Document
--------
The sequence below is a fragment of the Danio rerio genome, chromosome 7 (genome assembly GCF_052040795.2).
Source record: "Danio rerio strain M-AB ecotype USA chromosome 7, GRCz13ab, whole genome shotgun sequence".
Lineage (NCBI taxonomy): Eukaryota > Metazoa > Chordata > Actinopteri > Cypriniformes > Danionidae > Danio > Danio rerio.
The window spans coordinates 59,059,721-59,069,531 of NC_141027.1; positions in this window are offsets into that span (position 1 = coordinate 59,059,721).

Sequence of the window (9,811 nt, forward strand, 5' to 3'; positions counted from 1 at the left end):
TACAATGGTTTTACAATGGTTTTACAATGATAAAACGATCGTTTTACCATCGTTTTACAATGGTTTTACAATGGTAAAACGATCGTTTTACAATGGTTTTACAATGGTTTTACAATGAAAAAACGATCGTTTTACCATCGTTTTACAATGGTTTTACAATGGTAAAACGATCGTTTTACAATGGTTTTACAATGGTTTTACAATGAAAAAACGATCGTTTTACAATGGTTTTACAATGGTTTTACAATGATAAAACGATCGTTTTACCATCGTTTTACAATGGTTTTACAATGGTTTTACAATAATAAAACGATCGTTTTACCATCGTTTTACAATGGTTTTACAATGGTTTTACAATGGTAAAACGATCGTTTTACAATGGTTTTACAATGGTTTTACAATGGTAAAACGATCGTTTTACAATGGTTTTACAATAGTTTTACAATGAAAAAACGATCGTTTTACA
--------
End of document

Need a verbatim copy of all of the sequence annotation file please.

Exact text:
The sequence below is a fragment of the Danio rerio genome, chromosome 7 (genome assembly GCF_052040795.2).
Source record: "Danio rerio strain M-AB ecotype USA chromosome 7, GRCz13ab, whole genome shotgun sequence".
Lineage (NCBI taxonomy): Eukaryota > Metazoa > Chordata > Actinopteri > Cypriniformes > Danionidae > Danio > Danio rerio.
The window spans coordinates 59,059,721-59,069,531 of NC_141027.1; positions in this window are offsets into that span (position 1 = coordinate 59,059,721).

Sequence of the window (9,811 nt, forward strand, 5' to 3'; positions counted from 1 at the left end):
TACAATGGTTTTACAATGGTTTTACAATGATAAAACGATCGTTTTACCATCGTTTTACAATGGTTTTACAATGGTAAAACGATCGTTTTACAATGGTTTTACAATGGTTTTACAATGAAAAAACGATCGTTTTACCATCGTTTTACAATGGTTTTACAATGGTAAAACGATCGTTTTACAATGGTTTTACAATGGTTTTACAATGAAAAAACGATCGTTTTACAATGGTTTTACAATGGTTTTACAATGATAAAACGATCGTTTTACCATCGTTTTACAATGGTTTTACAATGGTTTTACAATAATAAAACGATCGTTTTACCATCGTTTTACAATGGTTTTACAATGGTTTTACAATGGTAAAACGATCGTTTTACAATGGTTTTACAATGGTTTTACAATGGTAAAACGATCGTTTTACAATGGTTTTACAATAGTTTTACAATGAAAAAACGATCGTTTTACA